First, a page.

North American railcar leasing fleets, shippers and railroads pulled 3,064 cars out of storage during June but still had 23.7 percent of their freight hauling equipment sitting idle.
That’s the latest estimate from the Association of American Railroads, which said that as of July 1 it figured 365,279 freight cars had gone without a revenue load for at least 60 days.
Industry analysts say most of those taken out of storage would be put into revenue service, but that during this slow recovery car owners are also selling more railcars than usual to scrap dealers whenever metal prices are attractive enough.
The June drawdown of idled railcars was better than the 747 that car owners pulled out of storage during May, but was still low. Equipment owners brought 31,000 parked cars out of rail yards and track sidings during March and 18,000 more in April. But freight traffic has slumped in the two months since then.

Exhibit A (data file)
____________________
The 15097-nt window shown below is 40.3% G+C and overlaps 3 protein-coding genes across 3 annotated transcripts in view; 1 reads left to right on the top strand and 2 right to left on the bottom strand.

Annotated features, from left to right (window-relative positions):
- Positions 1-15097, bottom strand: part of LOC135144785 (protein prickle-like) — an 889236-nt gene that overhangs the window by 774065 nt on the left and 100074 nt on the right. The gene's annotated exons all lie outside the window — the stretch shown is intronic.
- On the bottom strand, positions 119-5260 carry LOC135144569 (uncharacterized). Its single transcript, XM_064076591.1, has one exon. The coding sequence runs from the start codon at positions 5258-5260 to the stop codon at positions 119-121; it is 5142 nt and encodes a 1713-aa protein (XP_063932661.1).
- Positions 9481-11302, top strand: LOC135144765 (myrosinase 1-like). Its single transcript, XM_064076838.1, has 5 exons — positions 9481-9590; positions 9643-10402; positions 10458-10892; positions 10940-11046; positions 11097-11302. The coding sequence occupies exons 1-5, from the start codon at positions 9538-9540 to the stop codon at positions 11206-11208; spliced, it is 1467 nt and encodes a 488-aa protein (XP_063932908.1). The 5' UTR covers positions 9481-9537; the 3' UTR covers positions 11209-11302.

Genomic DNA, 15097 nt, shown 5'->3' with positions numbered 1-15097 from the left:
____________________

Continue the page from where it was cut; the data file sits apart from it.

Manufacturers say they are building some new railcars such as covered hoppers for special cargo needs, but do not expect to get orders for new intermodal well cars until perhaps late this year. Some are rebuilding unwanted well cars that were originally built to haul 48-ft. domestic containers, and either cutting them down for 40-ft. marine intermodal shipments or stretching them to carry the popular 53-ft. jumbo domestic boxes.
The AAR said railcars in storage have now declined for 12 straight months, since freight began to pick up near the middle of 2009. The percentage of the fleet in storage topped off last year at 31.9 percent, the AAR says, and began this year at 28.2 percent.
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